More pregnant women are becoming concerned about the adverse effects that might result from exposure to chemicals in the environment. This has resulted in an ever-increasing number of inquiries to physicians about the possible teratogenicity of chemicals and drugs. Unfortunately, few references and few human data are available for use in responding to such inquiries. This book is an excellent and welcome summary of the literature on studies in humans and animals of exposures to drugs and chemicals.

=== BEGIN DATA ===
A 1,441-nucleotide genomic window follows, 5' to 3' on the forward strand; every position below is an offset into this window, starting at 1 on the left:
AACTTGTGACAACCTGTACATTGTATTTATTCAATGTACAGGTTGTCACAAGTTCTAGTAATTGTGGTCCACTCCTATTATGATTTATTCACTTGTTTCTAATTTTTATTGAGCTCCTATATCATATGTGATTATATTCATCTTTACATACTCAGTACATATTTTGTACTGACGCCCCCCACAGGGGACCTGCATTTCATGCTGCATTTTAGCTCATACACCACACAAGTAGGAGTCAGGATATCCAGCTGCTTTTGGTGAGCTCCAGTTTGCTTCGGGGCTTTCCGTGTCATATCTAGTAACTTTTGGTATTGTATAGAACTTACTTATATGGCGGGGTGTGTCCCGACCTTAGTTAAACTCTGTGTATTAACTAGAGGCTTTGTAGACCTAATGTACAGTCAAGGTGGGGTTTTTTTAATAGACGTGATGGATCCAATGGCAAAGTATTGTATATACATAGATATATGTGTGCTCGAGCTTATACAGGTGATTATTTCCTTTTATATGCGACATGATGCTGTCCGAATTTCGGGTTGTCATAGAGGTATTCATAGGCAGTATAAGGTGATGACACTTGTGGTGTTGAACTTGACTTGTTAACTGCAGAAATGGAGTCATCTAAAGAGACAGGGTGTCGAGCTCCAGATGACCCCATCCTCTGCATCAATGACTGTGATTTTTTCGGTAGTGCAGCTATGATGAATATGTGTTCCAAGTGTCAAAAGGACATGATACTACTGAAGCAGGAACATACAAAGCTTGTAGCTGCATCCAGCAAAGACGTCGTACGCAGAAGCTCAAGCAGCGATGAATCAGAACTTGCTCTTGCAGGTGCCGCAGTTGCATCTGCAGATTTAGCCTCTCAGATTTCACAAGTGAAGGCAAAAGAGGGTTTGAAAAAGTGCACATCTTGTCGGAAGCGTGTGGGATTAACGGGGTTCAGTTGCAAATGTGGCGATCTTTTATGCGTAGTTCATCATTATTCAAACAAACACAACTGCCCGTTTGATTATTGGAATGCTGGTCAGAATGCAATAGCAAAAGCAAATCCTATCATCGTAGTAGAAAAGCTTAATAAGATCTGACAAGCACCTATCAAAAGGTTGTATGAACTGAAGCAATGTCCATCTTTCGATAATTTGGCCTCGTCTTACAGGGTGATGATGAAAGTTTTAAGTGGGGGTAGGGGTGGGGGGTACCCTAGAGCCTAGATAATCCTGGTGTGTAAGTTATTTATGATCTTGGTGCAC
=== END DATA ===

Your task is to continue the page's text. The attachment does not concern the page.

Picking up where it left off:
The text is organized by categories of drugs and chemicals; an index includes generic names and some of the most commonly used trade names. Each chapter has a detailed summary of the data available from human experience and animal studies. One of the book's most important features is the review of adverse reproductive outcomes related to chemical exposure. An introductory chapter on chemical exposures during pregnancy gives a historical perspective on the
Cordero JF. Chemically Induced Birth Defects. JAMA. 1986;256(14):1962–1963. doi:10.1001/jama.1986.03380140132041
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